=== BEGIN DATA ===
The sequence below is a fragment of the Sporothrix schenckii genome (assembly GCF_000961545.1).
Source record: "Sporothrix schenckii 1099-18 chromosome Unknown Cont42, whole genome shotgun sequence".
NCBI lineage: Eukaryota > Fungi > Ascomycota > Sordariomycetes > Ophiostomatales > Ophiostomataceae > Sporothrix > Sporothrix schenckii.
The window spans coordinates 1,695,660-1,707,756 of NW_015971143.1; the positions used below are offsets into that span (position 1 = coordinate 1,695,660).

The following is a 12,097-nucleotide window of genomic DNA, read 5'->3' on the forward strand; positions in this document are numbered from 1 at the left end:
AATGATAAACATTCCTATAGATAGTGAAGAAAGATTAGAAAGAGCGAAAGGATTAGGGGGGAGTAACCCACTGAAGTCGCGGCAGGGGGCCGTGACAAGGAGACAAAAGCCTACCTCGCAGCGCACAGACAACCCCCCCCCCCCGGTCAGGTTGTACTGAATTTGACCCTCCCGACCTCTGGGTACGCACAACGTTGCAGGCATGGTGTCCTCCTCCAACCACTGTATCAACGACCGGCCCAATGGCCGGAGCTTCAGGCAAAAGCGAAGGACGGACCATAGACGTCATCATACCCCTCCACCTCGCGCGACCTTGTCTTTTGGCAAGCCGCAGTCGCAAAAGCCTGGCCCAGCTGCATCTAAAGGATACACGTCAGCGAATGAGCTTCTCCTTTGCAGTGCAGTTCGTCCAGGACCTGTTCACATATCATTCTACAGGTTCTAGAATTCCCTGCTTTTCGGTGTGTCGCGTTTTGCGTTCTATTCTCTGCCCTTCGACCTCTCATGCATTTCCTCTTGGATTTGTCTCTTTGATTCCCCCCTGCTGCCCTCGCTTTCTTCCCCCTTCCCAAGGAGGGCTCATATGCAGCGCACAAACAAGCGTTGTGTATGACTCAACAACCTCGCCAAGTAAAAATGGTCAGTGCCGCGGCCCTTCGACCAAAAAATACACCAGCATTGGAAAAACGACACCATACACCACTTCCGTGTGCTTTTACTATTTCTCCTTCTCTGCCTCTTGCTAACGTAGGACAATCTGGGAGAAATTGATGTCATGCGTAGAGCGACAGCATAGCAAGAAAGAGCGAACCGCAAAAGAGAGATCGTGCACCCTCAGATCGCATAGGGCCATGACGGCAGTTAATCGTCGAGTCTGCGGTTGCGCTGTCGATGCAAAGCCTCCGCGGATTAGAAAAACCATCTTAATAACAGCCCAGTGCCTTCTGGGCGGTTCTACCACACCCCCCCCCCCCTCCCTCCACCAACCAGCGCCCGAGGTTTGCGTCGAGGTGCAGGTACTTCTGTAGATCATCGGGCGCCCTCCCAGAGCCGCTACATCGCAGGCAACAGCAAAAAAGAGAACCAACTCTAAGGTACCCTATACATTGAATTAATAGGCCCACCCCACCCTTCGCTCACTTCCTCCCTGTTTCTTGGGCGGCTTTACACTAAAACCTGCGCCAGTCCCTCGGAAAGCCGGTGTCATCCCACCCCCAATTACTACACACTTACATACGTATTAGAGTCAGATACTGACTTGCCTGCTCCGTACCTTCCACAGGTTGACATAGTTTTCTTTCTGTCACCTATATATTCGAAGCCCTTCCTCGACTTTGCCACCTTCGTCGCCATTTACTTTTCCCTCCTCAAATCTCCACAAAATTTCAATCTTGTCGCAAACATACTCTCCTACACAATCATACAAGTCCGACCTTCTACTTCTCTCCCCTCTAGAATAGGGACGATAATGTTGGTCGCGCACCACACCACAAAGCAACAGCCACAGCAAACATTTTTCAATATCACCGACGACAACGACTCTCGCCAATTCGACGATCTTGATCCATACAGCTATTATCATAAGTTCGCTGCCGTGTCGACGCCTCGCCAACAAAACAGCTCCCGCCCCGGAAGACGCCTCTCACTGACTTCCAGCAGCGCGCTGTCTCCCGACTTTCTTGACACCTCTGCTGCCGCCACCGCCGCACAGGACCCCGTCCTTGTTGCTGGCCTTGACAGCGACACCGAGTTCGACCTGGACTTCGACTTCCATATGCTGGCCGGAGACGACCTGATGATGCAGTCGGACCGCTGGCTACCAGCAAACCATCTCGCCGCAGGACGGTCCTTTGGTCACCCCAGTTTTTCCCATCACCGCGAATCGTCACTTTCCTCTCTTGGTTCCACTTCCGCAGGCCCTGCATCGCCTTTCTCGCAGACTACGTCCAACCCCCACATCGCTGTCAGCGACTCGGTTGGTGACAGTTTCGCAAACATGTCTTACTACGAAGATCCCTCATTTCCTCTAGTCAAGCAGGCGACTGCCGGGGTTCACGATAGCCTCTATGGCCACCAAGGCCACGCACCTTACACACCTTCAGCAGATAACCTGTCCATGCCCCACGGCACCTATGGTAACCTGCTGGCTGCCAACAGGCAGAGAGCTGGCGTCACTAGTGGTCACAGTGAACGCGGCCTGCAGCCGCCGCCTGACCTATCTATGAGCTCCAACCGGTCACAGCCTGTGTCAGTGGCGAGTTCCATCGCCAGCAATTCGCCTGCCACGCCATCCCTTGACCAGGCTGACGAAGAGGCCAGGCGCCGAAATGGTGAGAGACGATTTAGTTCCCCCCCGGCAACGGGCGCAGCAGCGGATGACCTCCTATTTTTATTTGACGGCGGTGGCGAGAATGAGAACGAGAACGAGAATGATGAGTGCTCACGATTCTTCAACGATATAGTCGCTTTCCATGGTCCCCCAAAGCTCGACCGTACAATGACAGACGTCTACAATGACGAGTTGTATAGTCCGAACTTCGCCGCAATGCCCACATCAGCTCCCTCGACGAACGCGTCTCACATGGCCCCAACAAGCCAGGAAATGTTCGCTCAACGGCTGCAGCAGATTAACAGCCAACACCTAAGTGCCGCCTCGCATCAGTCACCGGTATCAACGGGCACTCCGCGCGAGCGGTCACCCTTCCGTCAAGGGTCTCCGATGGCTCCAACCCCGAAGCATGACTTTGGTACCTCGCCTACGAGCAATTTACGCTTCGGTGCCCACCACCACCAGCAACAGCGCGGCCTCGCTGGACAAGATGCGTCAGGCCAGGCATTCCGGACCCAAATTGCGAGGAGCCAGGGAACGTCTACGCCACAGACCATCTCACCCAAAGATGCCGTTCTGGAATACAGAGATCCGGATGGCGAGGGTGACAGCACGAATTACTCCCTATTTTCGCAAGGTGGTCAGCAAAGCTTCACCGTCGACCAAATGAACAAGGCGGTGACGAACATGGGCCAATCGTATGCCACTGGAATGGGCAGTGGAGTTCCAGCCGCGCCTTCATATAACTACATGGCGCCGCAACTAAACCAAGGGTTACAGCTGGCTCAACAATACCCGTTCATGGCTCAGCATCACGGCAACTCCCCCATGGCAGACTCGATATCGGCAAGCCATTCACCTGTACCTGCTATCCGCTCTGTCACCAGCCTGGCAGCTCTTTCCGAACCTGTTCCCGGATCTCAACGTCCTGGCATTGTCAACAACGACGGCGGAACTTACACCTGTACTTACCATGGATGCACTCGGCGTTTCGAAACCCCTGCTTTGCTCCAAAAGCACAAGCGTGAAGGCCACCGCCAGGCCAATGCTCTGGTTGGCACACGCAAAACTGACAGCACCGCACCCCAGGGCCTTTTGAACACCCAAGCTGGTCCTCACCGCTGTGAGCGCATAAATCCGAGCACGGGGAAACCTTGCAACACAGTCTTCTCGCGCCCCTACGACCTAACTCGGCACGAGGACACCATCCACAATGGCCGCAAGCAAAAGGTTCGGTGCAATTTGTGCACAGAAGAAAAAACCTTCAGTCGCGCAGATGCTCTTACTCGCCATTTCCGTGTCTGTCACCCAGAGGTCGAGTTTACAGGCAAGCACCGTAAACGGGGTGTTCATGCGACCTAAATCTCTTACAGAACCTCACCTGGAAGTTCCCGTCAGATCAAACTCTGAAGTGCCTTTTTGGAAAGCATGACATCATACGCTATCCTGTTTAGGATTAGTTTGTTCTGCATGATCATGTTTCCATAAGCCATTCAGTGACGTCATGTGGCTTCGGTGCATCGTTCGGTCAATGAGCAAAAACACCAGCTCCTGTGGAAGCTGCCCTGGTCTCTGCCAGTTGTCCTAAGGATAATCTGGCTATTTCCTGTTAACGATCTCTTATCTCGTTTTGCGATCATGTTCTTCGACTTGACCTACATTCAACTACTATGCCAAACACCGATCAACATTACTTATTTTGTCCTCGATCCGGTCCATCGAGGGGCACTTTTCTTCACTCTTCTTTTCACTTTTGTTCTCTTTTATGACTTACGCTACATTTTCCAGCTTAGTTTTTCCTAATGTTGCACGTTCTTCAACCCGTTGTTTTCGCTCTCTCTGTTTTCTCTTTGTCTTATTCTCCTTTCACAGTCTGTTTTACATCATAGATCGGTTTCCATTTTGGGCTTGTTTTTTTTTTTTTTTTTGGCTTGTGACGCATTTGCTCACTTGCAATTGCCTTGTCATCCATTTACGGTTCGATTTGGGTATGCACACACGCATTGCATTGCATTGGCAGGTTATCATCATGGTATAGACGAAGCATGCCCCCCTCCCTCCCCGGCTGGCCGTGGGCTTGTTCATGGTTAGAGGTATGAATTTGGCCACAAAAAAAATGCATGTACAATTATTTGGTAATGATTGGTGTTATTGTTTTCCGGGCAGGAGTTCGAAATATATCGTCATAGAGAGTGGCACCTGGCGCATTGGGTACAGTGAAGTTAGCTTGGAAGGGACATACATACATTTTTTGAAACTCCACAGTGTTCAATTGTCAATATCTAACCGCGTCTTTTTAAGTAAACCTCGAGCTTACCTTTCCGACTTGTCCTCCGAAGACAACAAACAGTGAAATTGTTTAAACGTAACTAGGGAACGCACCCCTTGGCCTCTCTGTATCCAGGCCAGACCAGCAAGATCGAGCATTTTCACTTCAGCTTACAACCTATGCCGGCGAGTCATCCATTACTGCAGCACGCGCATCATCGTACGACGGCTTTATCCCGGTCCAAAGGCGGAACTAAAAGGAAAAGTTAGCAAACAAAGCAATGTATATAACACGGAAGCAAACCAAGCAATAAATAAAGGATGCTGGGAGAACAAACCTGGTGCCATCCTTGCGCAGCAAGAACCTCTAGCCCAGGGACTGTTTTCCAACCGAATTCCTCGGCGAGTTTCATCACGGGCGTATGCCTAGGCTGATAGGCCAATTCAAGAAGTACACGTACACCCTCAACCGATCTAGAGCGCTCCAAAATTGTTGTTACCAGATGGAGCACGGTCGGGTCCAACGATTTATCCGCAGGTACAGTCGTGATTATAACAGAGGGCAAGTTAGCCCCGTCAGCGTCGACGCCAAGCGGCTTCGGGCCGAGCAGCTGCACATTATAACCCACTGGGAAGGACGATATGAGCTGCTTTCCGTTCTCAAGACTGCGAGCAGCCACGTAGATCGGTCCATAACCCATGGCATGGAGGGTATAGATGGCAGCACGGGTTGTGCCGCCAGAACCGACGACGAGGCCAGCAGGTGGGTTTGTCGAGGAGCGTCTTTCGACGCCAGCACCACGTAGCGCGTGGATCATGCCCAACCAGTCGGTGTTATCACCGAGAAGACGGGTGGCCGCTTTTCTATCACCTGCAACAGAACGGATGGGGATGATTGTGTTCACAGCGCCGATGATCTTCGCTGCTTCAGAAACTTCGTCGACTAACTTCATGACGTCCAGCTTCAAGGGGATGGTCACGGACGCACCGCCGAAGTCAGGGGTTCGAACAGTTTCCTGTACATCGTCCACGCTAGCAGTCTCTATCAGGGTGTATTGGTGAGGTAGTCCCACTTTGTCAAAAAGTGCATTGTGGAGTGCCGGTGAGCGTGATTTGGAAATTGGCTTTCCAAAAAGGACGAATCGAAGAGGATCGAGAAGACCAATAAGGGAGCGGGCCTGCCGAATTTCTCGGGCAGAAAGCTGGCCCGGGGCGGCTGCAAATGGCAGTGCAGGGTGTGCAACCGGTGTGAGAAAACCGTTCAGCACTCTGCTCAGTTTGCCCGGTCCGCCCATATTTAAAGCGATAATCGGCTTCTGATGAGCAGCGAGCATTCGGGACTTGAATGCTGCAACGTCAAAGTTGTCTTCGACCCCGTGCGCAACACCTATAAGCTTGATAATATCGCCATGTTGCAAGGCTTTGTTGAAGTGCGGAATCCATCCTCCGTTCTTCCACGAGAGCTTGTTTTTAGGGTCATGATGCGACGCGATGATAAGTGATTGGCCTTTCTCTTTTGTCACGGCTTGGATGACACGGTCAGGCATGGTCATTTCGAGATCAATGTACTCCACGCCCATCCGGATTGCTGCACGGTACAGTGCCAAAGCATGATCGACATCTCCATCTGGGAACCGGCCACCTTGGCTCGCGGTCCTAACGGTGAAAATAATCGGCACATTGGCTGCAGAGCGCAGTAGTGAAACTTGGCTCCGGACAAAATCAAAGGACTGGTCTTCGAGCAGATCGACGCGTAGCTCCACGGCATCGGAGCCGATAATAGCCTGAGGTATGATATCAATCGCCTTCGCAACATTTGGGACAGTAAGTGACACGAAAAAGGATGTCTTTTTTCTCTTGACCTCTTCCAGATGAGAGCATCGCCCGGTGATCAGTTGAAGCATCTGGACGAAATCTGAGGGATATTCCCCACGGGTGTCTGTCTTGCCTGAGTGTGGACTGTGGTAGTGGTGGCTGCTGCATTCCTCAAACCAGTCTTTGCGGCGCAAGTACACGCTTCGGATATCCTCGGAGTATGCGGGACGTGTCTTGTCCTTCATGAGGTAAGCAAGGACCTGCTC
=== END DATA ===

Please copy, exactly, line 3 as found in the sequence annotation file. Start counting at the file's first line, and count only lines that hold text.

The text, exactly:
NCBI lineage: Eukaryota > Fungi > Ascomycota > Sordariomycetes > Ophiostomatales > Ophiostomataceae > Sporothrix > Sporothrix schenckii.